They didn’t go there to witness a miracle. Quite the opposite. They went to do the ordinary stuff we do when someone dies, even in the midst of impossible, breath-stealing grief. We gather the documents, we call the social security office, identify the body at the morgue, go to the funeral home to purchase a headstone, we figure out the tax information and the life insurance policy, pay bills. We rise and we do what needs to be done.
Likewise, these women traveled to their friend’s tomb to anoint the body with spices, so it wouldn’t smell. “Who will roll away the stone?” They sighed, because no one wants that job, and still someone would have to do it.
But when they looked up, they saw that the stone had been rolled away.
And they peered inside, expecting to see a dead body. After all, the dead don’t rise! The dead just lie there, rotting from the inside: until the finality of death begins to fill up our noses with decay.
What they saw instead was an empty tomb.
“He is raised, he is not here,” a young man dressed in white sitting on the right side said to them. The women were “alarmed,” the text says. The women were “terrified” and “amazed.” Of course they were. The dead don’t rise.
But he wasn’t there. The body was gone, and the man said that he had risen.
God’s ultimate April Fool’s joke: Ha! Why are you looking for the living God among the dead? I have risen!
That wasn’t the punchline the women were expecting.
The women didn’t know when they got up that morning that even though they tried to bury him, his Love was a seed. He taunted his oppressors as his last act of defiance, by rising victorious from the grave, planting his Love in the disciples and watching it grow.
You see, this isn’t just the story of God’s rising. It is the story of our rising.
I’m going to be honest: our text from Mark isn’t my favorite story about the resurrection. It is the most anti-climactic of all of the Gospel accounts. It’s the shortest. It doesn’t have as much of a plot. There are two women, not three. Yes, the stone is rolled away, Jesus is not there, and some sort of angel talks to them.
But Jesus doesn’t appear to them, dirt under his fingernails, gardening like he does in the Gospel of John. And in this account, both women leave almost as soon as they get there, too scared to even tell anyone. They don’t run to tell the others, breathless; the first preachers of the good news. The women simply bear witness, get scared, and in their terror, don’t know what to do next.
Our rising is like that too, sometimes. It is not always ecstatic, dramatic and triumphant. Our rising is often confusing, anti-climactic, terrifying, and hidden.
Our rising may just look like getting out of bed despite a broken heart and doing what needs to be done for the children. It may just look like one more day of not drinking, or one more hour digging our nails into our palm to keep from losing it. It may look like shopping for a pretty head scarf to cover our bald head even though we are weak and tired from chemo. It may look like going on that first awkward OK Cupid date after the divorce papers are filed. It may look like continuing to take the anti-depressants, hoping some day they’ll kick in. It may look like showing up in public every once in awhile even though we don’t want to; even though we are still mourning all that we have lost. It may simply be stopping to notice that a broken heart can go on beating.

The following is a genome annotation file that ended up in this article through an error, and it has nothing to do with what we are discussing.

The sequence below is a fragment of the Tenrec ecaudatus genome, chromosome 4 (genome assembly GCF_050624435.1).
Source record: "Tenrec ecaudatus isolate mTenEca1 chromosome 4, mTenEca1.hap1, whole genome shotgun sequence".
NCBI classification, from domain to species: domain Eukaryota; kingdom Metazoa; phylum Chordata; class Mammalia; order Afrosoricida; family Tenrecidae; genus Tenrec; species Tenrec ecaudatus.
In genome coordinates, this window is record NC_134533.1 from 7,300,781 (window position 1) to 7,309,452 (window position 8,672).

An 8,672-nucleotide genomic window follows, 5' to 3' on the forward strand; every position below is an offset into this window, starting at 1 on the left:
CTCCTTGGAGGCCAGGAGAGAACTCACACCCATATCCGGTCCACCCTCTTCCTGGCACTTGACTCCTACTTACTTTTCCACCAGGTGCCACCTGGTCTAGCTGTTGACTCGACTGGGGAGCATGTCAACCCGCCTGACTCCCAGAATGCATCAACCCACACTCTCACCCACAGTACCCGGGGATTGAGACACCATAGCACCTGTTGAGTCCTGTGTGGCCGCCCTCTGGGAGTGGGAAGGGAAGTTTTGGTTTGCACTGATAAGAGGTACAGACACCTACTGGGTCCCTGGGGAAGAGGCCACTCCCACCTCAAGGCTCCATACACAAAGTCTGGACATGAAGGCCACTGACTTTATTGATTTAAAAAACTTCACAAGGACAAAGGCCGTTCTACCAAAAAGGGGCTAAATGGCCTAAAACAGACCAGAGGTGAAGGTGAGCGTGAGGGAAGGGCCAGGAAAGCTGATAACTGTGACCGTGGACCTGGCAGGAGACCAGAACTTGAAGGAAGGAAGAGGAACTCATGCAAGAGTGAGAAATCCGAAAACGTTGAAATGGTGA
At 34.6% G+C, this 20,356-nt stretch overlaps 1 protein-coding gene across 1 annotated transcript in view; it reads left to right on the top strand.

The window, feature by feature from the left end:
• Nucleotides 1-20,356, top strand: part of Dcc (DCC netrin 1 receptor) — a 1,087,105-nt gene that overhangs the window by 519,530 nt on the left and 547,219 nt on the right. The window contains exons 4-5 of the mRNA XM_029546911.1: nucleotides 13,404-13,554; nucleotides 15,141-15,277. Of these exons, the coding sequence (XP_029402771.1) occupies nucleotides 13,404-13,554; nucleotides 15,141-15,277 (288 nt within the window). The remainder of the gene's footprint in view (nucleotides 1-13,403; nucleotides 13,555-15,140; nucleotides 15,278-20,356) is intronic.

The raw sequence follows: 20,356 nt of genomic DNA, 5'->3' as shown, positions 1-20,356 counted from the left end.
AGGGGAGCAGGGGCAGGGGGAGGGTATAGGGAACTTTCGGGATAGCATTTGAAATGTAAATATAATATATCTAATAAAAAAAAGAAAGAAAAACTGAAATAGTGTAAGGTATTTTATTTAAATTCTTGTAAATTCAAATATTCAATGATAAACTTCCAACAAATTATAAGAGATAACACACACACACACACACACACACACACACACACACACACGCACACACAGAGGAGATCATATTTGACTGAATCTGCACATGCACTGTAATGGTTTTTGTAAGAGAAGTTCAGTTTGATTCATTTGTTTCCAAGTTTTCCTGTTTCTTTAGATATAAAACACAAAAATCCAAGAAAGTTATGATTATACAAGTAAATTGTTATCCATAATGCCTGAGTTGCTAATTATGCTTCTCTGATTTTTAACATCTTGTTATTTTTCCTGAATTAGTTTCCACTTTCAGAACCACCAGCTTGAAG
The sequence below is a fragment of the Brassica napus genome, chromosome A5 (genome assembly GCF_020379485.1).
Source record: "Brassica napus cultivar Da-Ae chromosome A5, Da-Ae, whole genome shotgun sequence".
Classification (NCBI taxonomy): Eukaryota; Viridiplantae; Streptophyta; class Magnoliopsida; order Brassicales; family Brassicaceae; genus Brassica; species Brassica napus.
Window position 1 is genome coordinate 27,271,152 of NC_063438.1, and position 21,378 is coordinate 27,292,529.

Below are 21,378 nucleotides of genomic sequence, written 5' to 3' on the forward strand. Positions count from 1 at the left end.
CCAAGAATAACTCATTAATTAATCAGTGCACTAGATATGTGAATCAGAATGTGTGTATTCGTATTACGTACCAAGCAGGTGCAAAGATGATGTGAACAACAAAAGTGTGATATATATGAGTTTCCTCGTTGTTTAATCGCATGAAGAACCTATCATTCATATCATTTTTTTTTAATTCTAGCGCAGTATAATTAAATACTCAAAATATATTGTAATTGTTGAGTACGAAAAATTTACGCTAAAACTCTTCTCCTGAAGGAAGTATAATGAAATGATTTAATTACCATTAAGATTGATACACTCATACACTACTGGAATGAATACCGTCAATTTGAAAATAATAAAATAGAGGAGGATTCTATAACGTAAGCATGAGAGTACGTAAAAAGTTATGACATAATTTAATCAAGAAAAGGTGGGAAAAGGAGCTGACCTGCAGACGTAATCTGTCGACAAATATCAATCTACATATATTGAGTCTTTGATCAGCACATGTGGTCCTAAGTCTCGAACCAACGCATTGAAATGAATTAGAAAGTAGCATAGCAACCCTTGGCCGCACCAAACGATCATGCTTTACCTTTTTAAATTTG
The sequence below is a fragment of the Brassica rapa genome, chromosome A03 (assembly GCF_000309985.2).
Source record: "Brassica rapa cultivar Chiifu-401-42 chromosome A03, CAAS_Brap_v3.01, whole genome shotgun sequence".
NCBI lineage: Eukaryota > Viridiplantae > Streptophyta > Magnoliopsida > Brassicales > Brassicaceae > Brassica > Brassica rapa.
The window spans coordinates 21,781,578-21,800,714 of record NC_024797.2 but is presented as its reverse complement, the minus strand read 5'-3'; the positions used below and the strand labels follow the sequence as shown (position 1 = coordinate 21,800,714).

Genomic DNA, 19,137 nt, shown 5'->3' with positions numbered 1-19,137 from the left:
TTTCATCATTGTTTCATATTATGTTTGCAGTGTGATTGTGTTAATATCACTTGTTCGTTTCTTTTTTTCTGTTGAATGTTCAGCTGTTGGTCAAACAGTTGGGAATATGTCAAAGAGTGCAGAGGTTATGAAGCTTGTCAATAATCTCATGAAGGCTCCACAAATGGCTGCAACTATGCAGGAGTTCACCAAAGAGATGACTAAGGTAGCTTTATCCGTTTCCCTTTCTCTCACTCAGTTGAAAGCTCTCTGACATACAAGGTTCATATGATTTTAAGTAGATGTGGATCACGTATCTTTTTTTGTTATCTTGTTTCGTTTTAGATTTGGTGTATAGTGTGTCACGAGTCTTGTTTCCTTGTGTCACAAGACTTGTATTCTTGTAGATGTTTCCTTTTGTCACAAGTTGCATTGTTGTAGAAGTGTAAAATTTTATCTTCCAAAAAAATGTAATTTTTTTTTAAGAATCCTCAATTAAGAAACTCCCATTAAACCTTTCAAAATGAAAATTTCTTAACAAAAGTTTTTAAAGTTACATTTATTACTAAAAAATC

In the apocryphal gnostic gospel of Mary Magdalene, thought to be written in the fifth century, it says this:
His students grieved and mourned greatly saying:
How are we to go into the rest of the world proclaiming the Good News about the Son of Humanity’s Realm? If they did not spare him, how will they ever leave us alone?
Mary arose, then, embracing them all and began to address them as her brothers and sisters saying:
Do not weep and grieve nor let your hearts remain in doubt, for his grace will be with all of you, sustaining and protecting you. Rather, let us give praise to his greatness which has prepared us so that we might become fully human.
Mary arose. And do not let your hearts remain in doubt:
We too will rise again. We are the resurrection.
So beloved, get up out of your graves.
Get up out of the tomb of despair, anger, self-doubt, self-hate, illness, fear, addiction, death, mourning, sin, separation, loneliness and isolation, broken relationships, and depression…
Roll away the stone and rise again!
We are becoming fully human by his greatness, so rise again.
God still has more to do with us, so rise again.
Our current predicaments don’t exempt us from our purpose, so rise again.
A broken heart still beats, so rise again.
We’re not alone, so rise again.
This country is a HOT MESS right now so please rise again!
The people united in God’s love can never be defeated, so rise again.
We can do hard things, so rise again!
Hell is here on this earth, and every last person deserves to be pulled out of it, so reach out your hand and rise again!
Heaven is here on this earth too, so don’t just sit there waiting for it to manifest itself, rise again!
The power of Love will overcome the love of power, so rise again!
Healed people heal people, so rise again!
When hopeless people start hoping, empire is destroyed, so rise again!
There is no time but now, no people but us, and no way of changing the world without turning toward each other, so rise again!
Happy Easter, and amen.
Reverend Robin Bartlett is an ordained Unitarian Universalist minister, with dual standing in the United Church of Christ. She is the Senior Pastor at The First Church in Sterling, Massachusetts.